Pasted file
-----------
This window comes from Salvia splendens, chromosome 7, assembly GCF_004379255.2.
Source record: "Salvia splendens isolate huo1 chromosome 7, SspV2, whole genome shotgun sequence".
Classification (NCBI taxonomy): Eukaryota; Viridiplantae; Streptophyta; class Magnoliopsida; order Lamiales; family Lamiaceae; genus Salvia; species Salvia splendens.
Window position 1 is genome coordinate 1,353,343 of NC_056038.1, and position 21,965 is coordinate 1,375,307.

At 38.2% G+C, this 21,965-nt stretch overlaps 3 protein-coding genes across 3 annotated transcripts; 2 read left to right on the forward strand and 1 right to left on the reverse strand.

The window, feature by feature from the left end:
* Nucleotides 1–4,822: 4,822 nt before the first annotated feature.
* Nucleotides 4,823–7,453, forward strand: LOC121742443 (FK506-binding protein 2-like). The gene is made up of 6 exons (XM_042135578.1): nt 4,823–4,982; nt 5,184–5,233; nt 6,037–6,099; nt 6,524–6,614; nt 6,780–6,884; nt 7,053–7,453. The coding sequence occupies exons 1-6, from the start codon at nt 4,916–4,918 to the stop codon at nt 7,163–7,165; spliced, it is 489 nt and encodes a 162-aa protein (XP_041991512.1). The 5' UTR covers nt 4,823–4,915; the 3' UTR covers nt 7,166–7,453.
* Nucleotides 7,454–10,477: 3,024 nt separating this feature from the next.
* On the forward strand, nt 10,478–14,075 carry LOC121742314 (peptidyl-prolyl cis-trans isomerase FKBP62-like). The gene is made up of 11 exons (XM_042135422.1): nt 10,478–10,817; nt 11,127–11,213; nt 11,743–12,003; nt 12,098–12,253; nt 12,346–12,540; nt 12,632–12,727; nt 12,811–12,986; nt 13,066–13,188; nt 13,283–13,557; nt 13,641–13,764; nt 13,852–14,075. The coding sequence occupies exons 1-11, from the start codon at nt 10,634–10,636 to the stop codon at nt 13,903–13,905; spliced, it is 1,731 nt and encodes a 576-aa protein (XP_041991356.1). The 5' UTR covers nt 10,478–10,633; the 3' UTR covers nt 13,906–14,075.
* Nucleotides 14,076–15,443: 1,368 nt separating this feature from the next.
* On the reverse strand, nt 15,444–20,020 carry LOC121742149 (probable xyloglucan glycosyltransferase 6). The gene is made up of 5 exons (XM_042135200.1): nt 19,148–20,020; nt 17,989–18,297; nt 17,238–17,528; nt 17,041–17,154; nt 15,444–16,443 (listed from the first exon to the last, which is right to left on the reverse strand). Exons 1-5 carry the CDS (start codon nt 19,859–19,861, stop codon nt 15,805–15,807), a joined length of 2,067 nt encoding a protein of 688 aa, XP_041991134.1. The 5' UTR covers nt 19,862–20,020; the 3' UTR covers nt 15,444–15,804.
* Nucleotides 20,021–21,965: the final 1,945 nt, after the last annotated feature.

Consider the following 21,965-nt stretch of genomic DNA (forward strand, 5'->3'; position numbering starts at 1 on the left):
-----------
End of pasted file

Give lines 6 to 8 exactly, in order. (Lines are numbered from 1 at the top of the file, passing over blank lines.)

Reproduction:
The window, feature by feature from the left end:
* Nucleotides 1–4,822: 4,822 nt before the first annotated feature.
* Nucleotides 4,823–7,453, forward strand: LOC121742443 (FK506-binding protein 2-like). The gene is made up of 6 exons (XM_042135578.1): nt 4,823–4,982; nt 5,184–5,233; nt 6,037–6,099; nt 6,524–6,614; nt 6,780–6,884; nt 7,053–7,453. The coding sequence occupies exons 1-6, from the start codon at nt 4,916–4,918 to the stop codon at nt 7,163–7,165; spliced, it is 489 nt and encodes a 162-aa protein (XP_041991512.1). The 5' UTR covers nt 4,823–4,915; the 3' UTR covers nt 7,166–7,453.